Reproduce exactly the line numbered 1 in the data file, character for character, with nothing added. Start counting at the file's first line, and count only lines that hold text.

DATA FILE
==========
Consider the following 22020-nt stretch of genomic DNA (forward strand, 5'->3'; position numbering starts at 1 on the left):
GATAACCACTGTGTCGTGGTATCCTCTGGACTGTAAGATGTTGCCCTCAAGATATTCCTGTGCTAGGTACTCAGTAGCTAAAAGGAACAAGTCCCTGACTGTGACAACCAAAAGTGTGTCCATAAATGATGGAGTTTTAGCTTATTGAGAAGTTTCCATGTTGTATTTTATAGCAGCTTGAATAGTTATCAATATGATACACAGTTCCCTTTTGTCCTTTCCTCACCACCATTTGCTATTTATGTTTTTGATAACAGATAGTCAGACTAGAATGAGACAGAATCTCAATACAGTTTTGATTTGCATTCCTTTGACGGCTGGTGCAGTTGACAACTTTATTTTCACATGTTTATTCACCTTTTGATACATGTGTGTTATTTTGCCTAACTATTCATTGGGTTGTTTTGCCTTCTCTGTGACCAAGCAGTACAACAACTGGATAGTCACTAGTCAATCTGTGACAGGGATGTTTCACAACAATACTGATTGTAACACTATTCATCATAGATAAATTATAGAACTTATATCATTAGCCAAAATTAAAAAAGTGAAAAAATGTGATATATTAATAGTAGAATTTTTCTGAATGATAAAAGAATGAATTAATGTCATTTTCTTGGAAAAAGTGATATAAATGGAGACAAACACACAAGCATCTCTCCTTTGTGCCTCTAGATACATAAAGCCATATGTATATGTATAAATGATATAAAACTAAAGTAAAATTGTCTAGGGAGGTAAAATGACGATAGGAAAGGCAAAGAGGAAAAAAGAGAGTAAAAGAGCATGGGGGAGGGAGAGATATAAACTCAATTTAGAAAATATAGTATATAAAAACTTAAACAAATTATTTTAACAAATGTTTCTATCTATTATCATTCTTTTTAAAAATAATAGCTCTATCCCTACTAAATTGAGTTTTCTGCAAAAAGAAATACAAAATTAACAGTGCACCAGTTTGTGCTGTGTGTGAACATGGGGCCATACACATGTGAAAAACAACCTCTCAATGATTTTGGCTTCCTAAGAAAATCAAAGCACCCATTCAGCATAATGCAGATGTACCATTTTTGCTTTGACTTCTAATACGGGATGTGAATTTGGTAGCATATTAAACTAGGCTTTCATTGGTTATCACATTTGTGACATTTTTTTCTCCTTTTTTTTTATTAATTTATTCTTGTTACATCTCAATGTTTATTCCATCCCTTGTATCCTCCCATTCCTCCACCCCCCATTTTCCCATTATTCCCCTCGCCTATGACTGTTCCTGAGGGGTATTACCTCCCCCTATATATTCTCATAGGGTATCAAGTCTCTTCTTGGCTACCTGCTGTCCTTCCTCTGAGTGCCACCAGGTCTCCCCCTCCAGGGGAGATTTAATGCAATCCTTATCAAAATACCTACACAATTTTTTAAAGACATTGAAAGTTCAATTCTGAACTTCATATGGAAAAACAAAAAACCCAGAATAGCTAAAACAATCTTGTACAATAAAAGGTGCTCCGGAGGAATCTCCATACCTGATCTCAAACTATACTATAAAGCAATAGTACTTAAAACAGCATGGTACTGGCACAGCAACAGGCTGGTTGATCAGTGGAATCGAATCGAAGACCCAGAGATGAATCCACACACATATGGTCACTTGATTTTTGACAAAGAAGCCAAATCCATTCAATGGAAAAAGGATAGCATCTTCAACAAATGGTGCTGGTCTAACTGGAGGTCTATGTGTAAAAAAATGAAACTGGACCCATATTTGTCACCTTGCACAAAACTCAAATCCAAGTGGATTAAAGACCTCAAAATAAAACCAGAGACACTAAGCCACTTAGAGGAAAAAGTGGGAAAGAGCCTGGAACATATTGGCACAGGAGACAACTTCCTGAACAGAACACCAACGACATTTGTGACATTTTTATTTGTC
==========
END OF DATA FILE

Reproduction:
Consider the following 22020-nt stretch of genomic DNA (forward strand, 5'->3'; position numbering starts at 1 on the left):